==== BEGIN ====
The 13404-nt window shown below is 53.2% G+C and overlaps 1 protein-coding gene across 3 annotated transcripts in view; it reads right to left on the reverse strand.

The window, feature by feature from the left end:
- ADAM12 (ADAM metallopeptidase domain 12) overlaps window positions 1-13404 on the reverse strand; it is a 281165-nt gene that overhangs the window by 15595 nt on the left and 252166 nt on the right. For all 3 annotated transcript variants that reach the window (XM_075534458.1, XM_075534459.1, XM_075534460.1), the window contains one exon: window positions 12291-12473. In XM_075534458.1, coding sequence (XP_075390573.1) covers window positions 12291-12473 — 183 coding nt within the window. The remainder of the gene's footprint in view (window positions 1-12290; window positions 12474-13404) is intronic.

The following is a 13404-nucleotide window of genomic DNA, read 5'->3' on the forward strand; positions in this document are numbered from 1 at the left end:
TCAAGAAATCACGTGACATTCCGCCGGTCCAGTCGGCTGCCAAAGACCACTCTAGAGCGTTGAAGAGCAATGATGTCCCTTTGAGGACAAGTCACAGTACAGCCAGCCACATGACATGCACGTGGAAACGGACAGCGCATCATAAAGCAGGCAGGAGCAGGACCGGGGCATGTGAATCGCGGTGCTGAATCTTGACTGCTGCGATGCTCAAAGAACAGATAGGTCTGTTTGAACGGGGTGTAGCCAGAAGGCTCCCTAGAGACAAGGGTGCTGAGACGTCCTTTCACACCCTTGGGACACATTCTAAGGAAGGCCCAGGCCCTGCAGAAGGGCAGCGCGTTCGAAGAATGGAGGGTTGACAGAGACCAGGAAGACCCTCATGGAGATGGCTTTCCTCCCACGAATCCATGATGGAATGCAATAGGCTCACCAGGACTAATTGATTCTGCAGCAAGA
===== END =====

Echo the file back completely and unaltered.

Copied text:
The 13404-nt window shown below is 53.2% G+C and overlaps 1 protein-coding gene across 3 annotated transcripts in view; it reads right to left on the reverse strand.

The window, feature by feature from the left end:
- ADAM12 (ADAM metallopeptidase domain 12) overlaps window positions 1-13404 on the reverse strand; it is a 281165-nt gene that overhangs the window by 15595 nt on the left and 252166 nt on the right. For all 3 annotated transcript variants that reach the window (XM_075534458.1, XM_075534459.1, XM_075534460.1), the window contains one exon: window positions 12291-12473. In XM_075534458.1, coding sequence (XP_075390573.1) covers window positions 12291-12473 — 183 coding nt within the window. The remainder of the gene's footprint in view (window positions 1-12290; window positions 12474-13404) is intronic.

The following is a 13404-nucleotide window of genomic DNA, read 5'->3' on the forward strand; positions in this document are numbered from 1 at the left end:
TCAAGAAATCACGTGACATTCCGCCGGTCCAGTCGGCTGCCAAAGACCACTCTAGAGCGTTGAAGAGCAATGATGTCCCTTTGAGGACAAGTCACAGTACAGCCAGCCACATGACATGCACGTGGAAACGGACAGCGCATCATAAAGCAGGCAGGAGCAGGACCGGGGCATGTGAATCGCGGTGCTGAATCTTGACTGCTGCGATGCTCAAAGAACAGATAGGTCTGTTTGAACGGGGTGTAGCCAGAAGGCTCCCTAGAGACAAGGGTGCTGAGACGTCCTTTCACACCCTTGGGACACATTCTAAGGAAGGCCCAGGCCCTGCAGAAGGGCAGCGCGTTCGAAGAATGGAGGGTTGACAGAGACCAGGAAGACCCTCATGGAGATGGCTTTCCTCCCACGAATCCATGATGGAATGCAATAGGCTCACCAGGACTAATTGATTCTGCAGCAAGA